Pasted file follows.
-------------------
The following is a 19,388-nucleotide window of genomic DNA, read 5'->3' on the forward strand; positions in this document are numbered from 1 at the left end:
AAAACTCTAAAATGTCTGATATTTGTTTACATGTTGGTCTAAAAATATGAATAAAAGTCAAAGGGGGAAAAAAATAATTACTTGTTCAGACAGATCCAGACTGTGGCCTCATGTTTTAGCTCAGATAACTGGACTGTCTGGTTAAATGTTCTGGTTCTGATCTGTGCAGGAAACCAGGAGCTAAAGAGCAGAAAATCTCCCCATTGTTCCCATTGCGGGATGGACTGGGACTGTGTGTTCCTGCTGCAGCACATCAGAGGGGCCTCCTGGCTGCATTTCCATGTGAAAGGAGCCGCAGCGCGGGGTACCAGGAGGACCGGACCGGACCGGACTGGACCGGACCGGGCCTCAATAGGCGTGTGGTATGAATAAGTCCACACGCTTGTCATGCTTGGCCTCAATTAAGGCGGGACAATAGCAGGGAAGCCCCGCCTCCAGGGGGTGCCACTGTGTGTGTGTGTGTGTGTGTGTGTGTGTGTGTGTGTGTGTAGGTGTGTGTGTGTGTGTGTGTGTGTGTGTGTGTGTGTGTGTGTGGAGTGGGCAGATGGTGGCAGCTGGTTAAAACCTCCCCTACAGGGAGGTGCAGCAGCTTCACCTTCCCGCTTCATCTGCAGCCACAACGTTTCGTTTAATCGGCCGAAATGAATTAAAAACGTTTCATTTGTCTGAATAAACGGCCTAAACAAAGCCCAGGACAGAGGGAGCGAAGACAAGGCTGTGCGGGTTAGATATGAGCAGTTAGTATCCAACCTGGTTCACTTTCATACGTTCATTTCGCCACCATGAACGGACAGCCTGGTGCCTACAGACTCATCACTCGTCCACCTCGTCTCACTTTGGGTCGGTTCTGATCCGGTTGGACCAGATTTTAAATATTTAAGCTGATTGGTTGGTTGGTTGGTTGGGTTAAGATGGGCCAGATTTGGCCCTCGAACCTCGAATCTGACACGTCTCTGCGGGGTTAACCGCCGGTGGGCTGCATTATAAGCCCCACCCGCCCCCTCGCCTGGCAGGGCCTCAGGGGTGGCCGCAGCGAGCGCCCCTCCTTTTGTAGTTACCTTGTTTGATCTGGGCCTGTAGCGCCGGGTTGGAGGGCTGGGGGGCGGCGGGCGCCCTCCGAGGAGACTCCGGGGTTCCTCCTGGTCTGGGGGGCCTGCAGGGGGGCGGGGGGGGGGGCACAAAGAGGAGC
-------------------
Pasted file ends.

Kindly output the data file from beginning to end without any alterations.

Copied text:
The following is a 19,388-nucleotide window of genomic DNA, read 5'->3' on the forward strand; positions in this document are numbered from 1 at the left end:
AAAACTCTAAAATGTCTGATATTTGTTTACATGTTGGTCTAAAAATATGAATAAAAGTCAAAGGGGGAAAAAAATAATTACTTGTTCAGACAGATCCAGACTGTGGCCTCATGTTTTAGCTCAGATAACTGGACTGTCTGGTTAAATGTTCTGGTTCTGATCTGTGCAGGAAACCAGGAGCTAAAGAGCAGAAAATCTCCCCATTGTTCCCATTGCGGGATGGACTGGGACTGTGTGTTCCTGCTGCAGCACATCAGAGGGGCCTCCTGGCTGCATTTCCATGTGAAAGGAGCCGCAGCGCGGGGTACCAGGAGGACCGGACCGGACCGGACTGGACCGGACCGGGCCTCAATAGGCGTGTGGTATGAATAAGTCCACACGCTTGTCATGCTTGGCCTCAATTAAGGCGGGACAATAGCAGGGAAGCCCCGCCTCCAGGGGGTGCCACTGTGTGTGTGTGTGTGTGTGTGTGTGTGTGTGTGTGTGTGTAGGTGTGTGTGTGTGTGTGTGTGTGTGTGTGTGTGTGTGTGTGTGGAGTGGGCAGATGGTGGCAGCTGGTTAAAACCTCCCCTACAGGGAGGTGCAGCAGCTTCACCTTCCCGCTTCATCTGCAGCCACAACGTTTCGTTTAATCGGCCGAAATGAATTAAAAACGTTTCATTTGTCTGAATAAACGGCCTAAACAAAGCCCAGGACAGAGGGAGCGAAGACAAGGCTGTGCGGGTTAGATATGAGCAGTTAGTATCCAACCTGGTTCACTTTCATACGTTCATTTCGCCACCATGAACGGACAGCCTGGTGCCTACAGACTCATCACTCGTCCACCTCGTCTCACTTTGGGTCGGTTCTGATCCGGTTGGACCAGATTTTAAATATTTAAGCTGATTGGTTGGTTGGTTGGTTGGGTTAAGATGGGCCAGATTTGGCCCTCGAACCTCGAATCTGACACGTCTCTGCGGGGTTAACCGCCGGTGGGCTGCATTATAAGCCCCACCCGCCCCCTCGCCTGGCAGGGCCTCAGGGGTGGCCGCAGCGAGCGCCCCTCCTTTTGTAGTTACCTTGTTTGATCTGGGCCTGTAGCGCCGGGTTGGAGGGCTGGGGGGCGGCGGGCGCCCTCCGAGGAGACTCCGGGGTTCCTCCTGGTCTGGGGGGCCTGCAGGGGGGCGGGGGGGGGGGCACAAAGAGGAGC